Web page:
Whipping open the door, all that was there was a girl, maybe five or six, arms clasped around her legs, head buried in her knees, trying hard not to shake. I didn't think she was a vamp, but with Angel only a foot away, my already hit-or-miss slayer sense was out on a walkabout. I traded a glance with Angel.

"She's human," he said quietly. Then with a nod toward me and the girl, he angled his body to watch for trouble. A muffled hiccup of a cry shook her frame.

"Hey," I said, crouching down, ever so gently touching her shoulder. "Uh… sorry we scared you." Not my best attempt at comfort, but not my worst either. She turned her head and snuck a look at me over her arm. Holding out my hands, palms up, I added, "Would you believe me if I told you we're the good guys?"

With silent, big brown eyes she stared at me, chin now resting on her arm, as if trying to decide if I were for real. The urge to sweep her up in my arms, hug her tight, and tell her it would all be okay hit me hard. But I resisted, knowing it would likely create a response the exact opposite from the one I wanted. So I did the reverse of my instincts. Sitting back, I crossed my legs in front of myself. As if I had all the time in the world, I wiggled my toes; they appreciated not being on the cold floor.

"My name's Buffy. What's yours?"

She stared at me a while more, then in a clear voice said, "Ellie."

I glanced around the kitchen, complete with hearth. "Ellie as in Cinder-ellie?"

"Noooo," she said, amused at my foolishness. "My real name's Elizabeth. But my moms call me Ellie." Tears welled in her eyes. "I think they killed them." And with that, Ellie nearly tumbled out of the cupboard and into my arms. Her body shook, but she didn't cry, the primal urge to survive overriding even grief.

Petting her hair, I swallowed hard, knowing that I couldn't comfort her as she deserved, needing to push on into rescue mode and hating myself for it. But before I could ask, she untangled herself from me and she offered the answer. "The other children. They're in the cellar."

"Where's the cellar?"

She pointed back toward the mud room. "Under the rug."

"And… adults?"

"The other mother and father don't like our parents."

And before I could stop myself, I ask, "They don't have button eyes, do they?"

She nearly smiled at the joke. "No. But sometimes they're yellow and they get all lumpy."


I glanced back to Angel. A flex of his shoulders told me more than a dozen sentences would have. Good thing I could still read shrug, given that Angel's not the dozen sentences in a row kind of guy. Not to mention that we hadn't shared a dozen sentences in forever, but that was beside the point. Point was we hadn't seen a minion in a good five minutes, which is a lifetime in a fight. Not to mention that somewhere Mommy and Daddy Dearest were lurking. And we really couldn't take Ellie with us.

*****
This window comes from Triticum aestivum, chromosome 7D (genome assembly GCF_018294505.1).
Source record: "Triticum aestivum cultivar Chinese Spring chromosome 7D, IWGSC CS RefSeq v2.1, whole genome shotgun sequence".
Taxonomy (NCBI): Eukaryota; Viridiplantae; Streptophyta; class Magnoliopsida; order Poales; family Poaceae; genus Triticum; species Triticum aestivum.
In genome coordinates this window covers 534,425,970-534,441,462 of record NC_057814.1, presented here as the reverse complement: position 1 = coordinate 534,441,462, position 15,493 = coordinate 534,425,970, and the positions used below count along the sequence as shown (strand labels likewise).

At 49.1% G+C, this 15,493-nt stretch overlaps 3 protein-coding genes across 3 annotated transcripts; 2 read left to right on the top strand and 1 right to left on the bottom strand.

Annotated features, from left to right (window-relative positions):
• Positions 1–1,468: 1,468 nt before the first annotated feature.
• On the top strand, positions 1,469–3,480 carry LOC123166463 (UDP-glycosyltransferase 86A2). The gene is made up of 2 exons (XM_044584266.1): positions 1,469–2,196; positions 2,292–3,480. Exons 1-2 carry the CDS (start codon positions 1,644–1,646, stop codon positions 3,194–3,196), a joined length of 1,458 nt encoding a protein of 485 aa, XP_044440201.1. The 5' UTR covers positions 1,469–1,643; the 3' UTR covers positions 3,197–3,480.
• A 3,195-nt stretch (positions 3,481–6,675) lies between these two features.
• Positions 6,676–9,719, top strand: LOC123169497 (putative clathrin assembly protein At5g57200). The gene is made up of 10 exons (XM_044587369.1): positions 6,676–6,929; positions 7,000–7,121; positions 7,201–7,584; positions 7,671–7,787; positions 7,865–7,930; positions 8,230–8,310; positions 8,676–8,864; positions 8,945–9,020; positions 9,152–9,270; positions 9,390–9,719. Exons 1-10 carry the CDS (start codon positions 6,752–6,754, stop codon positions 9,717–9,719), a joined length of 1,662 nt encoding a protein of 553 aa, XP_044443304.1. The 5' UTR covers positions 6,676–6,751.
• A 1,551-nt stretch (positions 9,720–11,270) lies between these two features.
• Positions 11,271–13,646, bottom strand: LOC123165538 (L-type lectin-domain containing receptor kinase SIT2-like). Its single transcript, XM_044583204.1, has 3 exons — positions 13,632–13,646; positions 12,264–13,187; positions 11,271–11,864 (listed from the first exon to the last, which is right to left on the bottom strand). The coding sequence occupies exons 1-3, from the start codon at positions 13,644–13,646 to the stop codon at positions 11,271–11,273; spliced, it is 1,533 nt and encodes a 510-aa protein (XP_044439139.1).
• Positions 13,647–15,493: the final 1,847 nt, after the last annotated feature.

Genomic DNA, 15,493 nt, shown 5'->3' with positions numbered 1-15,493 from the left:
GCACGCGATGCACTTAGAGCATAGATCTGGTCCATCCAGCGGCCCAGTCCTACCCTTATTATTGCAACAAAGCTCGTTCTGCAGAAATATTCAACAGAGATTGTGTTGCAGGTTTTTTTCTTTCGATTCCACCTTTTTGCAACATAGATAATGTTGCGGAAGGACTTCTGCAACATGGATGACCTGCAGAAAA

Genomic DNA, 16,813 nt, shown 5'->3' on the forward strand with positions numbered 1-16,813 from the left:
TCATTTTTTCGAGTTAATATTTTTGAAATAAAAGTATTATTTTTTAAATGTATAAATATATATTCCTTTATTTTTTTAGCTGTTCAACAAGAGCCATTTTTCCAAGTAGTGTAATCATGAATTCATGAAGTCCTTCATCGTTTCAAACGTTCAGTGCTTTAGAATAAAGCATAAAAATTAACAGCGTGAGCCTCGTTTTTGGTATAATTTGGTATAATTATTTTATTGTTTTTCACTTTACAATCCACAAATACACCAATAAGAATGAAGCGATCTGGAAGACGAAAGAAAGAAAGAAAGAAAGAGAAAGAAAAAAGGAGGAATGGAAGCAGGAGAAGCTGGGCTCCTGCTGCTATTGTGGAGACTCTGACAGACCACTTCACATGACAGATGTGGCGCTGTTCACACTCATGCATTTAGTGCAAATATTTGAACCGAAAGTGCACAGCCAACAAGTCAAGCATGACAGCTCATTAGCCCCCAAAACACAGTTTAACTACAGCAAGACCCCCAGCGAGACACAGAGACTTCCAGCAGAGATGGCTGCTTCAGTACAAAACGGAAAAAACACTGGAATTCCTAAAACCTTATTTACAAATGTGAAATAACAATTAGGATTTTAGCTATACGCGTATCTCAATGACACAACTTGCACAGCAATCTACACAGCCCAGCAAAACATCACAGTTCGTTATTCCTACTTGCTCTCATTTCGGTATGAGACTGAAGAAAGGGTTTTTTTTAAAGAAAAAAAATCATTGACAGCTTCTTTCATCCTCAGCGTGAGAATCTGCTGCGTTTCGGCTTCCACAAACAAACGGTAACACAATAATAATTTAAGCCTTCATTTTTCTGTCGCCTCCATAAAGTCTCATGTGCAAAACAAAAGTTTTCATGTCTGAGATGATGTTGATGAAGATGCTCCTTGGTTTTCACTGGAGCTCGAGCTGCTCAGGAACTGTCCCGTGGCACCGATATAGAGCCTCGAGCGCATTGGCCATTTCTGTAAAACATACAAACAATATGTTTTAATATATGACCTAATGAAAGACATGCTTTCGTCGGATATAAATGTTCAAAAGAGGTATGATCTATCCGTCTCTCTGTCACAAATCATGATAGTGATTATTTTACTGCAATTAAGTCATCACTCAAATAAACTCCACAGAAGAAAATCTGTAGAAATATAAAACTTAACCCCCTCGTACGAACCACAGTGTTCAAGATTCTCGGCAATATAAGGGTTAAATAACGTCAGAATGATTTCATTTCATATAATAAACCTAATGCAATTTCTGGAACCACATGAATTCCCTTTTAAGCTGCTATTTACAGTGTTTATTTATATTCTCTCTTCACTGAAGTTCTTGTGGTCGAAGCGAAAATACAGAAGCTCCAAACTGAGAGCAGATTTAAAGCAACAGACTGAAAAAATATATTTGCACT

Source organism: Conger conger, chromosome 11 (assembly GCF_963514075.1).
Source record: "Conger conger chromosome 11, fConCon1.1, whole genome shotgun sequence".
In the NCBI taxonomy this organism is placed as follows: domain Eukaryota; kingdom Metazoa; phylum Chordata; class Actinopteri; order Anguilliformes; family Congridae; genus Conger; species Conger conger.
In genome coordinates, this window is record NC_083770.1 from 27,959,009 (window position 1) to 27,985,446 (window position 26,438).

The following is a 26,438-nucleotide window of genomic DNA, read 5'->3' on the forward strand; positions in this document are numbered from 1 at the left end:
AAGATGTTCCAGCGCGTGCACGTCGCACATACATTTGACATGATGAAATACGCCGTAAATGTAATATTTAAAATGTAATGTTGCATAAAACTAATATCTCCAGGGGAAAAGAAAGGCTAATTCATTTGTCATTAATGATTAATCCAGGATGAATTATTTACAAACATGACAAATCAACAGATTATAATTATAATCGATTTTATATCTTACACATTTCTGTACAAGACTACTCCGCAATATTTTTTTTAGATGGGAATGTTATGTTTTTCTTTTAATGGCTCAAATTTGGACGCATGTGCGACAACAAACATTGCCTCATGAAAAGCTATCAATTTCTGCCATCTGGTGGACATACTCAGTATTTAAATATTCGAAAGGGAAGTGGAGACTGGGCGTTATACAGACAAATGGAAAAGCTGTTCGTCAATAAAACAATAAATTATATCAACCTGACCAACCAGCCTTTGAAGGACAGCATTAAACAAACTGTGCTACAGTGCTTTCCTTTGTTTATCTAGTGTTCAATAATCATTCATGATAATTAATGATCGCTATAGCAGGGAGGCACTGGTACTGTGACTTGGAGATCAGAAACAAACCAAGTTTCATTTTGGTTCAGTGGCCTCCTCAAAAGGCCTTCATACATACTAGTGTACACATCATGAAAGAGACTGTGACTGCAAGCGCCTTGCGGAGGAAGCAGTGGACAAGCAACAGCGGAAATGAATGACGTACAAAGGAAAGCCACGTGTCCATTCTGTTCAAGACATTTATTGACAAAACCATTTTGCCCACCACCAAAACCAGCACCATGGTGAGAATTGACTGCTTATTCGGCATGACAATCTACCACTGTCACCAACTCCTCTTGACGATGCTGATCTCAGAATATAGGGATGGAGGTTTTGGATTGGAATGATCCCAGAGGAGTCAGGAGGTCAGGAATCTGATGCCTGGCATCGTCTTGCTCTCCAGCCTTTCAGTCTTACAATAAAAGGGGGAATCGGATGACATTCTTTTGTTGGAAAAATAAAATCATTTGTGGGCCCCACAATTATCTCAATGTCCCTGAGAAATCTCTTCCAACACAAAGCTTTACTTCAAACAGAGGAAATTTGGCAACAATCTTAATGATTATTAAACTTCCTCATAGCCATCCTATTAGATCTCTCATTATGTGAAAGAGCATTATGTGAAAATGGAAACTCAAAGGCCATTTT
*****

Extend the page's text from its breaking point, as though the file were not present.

"Ellie, Angel – that's my friend Angel – we need to take care of the monsters." I unclasped the cross from around my neck, wrapping the chain around Ellie's wrist so the cross ended in her palm. "I hate to ask you to do this, but can you hide in the pantry again? And if anybody but Angel or I open that door, you push your hand into them. Hard. Eyes are best." Loved my life, telling five year olds how to defend themselves against vampires.

After we tucked Ellie back in, we found the cellar door under the rug. And this time through the mud room I noticed a few pairs of boots by the door. Trying hard not to put too much thought into who their owners were or had been, I laced a pair up before we started down into the dark, Angel taking the lead. The good news in this mess was there were only two forms over four feet tall in that cellar. The bad – and wasn't that the understatement of forever - was everything else about that place. My brain couldn't process which was worse, the silent slumped forms with their bloodied necks, the inconsolable screams, or seeing feral vampire eyes on kids who still didn't know how to tie their own shoes.

People tend to think I'm the cool, calm, and collected slayer; toss whatever you want at me and I'll handle it like I've got ice in my veins. When they don't hate me for it, it gives those I'm responsible for comfort, so why correct the impression? Thing is, I'm not calm, I'm not cool, and I've got fire in my veins. In that dank, musty cellar with mason canning jars on the shelves, I was just the slayer, silent and deadly. Most of it was a red haze until I felt hands pinning my wrists against the rough wall and a voice shouting my name.

"Buffy! Enough!"

It took a bit of effort to unlock my sanity, but Angel held my wrists and my eyes until I managed it. Finally I mustered, "I take it we got them all?"